I’ve always found Google to be the best search engine around, mostly because it takes me exactly where I want to go. It’s this uncanny ability that drove Google to the dizzy heights in the search engine space that it enjoys today; driving other search engines to oblivion and the executive teams of its rivals to despair.
I had a fantastic experience today; where Google answered the question I was researching before I even had the chance to articulate this question. Check this out: I was reading an article around how Spotify Premium slashed the price of sharing subscriptions. The article spoke about the US market, where a month of Spotify Premium is $9.99. I had forgotten what Spotify costs in the UK, so did a quick search to come up to speed. This is my result:
You’ll notice that the search result contains my answer: £9.99, but it also contains more than that. The next question I would have asked myself was ‘Why is Spotify priced at $9.99 in the US and £9.99’ but Google had already taken me to this question before I even had the chance to articulate it.
Granted that this might be a commonly asked question, but the experience still blew me away. Thanks Google!
Some of you may already know, but last month I quit my job at Intelligence/Webtech and struck out on my own. It’s been a tremendously busy period for me, hence the lack of updates on the blog; but I’m finally starting to catch up and am looking to line up perceptions on where I’m heading.
A number of you won’t even notice a difference. My work with Code Club, JCC, BCS and the WordPress community will continue in the same way it has before. However my day job focus will be on growing Future Tech, my new baby. My focus there will be on strategic IT consultancy; helping organisations make best use of the technologies they have available to them. In this time of accelerating change with new technologies making themselves every day, opportunities for innovation and challenges posed by competitors, markets and regulators and something that every growing organisation has to deal with. There’s the place where I can make a real difference; so get in touch if I can give you a hand.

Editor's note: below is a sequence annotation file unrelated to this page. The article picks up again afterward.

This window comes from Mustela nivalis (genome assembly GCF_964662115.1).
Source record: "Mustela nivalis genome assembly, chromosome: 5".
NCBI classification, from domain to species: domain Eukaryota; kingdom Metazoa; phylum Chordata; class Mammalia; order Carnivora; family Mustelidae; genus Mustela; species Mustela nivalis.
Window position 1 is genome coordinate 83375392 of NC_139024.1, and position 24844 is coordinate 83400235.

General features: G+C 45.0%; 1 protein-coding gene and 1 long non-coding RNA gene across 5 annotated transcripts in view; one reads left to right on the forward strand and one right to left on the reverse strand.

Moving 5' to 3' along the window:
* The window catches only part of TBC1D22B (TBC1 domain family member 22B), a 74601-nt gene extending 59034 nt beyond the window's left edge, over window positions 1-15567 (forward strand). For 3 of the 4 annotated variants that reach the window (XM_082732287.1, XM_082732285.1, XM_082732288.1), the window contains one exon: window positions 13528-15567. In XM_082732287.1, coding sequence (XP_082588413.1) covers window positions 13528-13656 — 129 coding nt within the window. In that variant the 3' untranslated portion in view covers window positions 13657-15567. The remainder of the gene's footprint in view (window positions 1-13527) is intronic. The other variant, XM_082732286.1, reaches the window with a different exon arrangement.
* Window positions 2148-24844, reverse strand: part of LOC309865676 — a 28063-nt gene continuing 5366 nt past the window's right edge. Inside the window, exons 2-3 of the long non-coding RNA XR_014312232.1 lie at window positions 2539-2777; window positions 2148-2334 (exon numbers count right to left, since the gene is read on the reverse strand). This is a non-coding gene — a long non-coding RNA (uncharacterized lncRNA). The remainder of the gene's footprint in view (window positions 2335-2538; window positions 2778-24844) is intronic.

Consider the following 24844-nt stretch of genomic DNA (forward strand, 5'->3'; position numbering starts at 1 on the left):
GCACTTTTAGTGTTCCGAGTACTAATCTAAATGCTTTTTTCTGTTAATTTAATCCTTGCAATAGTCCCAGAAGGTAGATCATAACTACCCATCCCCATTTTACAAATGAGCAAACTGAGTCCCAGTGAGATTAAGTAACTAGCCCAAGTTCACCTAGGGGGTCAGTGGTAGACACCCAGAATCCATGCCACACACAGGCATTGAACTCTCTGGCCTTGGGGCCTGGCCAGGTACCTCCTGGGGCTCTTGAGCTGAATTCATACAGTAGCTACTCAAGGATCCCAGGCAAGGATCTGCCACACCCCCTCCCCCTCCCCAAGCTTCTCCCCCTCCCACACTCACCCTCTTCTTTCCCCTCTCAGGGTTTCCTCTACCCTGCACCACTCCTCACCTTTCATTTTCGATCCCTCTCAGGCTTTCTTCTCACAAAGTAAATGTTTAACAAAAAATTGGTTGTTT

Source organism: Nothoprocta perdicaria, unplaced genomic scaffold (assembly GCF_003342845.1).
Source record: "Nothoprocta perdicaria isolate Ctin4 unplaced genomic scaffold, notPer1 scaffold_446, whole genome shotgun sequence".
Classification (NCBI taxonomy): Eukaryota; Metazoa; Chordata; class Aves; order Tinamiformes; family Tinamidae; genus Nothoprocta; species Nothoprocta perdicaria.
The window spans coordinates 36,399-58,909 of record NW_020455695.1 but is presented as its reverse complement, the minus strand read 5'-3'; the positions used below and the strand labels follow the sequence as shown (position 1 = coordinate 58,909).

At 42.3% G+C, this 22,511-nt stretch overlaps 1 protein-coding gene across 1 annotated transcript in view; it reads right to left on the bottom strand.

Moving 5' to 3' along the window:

In the meantime, trying to find time to build a website for Future Tech, but I guess, not having time to focus on a marketing stream can only be a good thing, right?
It’s almost time for our Singularity University trip and both Andrew and I are getting more and more excited. I recently happened upon the blog post I had written when we had been shortlisted, all the way back in August, and ended up reminiscing on how we got here.
Andrew and I were among 16 people who put ourselves forward for this opportunity. We eventually made it down to a shortlist and ended up in an interview with a panel comprising of representatives from local industry, the sponsor and Singularity University. I used my slot to talk about issues I saw the Isle of Man will be facing in the future and to talk about ways I believe these can be addressed, through the twin pillars of innovation and education. A few days later, Andrew and I got the call: we had made it through the selection process and would be jetting off to Silicon Valley in December!
Well, December if finally upon us and our flights leave next week! There are still some final details to sort out, but we’re getting all our ducks in a row and are looking forward to learning about all the wonders Singularity has in store for us. I’m hoping we can bring ideas and contacts back to the Isle of Man to help us make a difference.
This post was originally posted on our Grand Challenge Blog which we’ll be using to post photos, updates and snippets along the way, so feel free to subscribe to our feed and join your journey!
This sounded like a once-in-a-lifetime opportunity, so I put my name down for the challenge. I can be pretty versatile when required and I’m sure my background and entrepreneurial traits could be quite valuable if put to the right use. Not wanting to work myself up into a frenzy of anticipation, I put the whole thing to the back of my mind and got on with life…
A few days ago I got word that I have made the short-list for the award. I was tremendously excited to hear this, my mind racing at the possibilities; I really hope I do well in my interview!
Just to give you an idea, here’s what the week would look like:
That looks really intense, but a massive opportunity to learn new ideas, meet exciting people and really catch up with what’s going on at the forefront of innovation! I’ll keep you posted on how it goes on!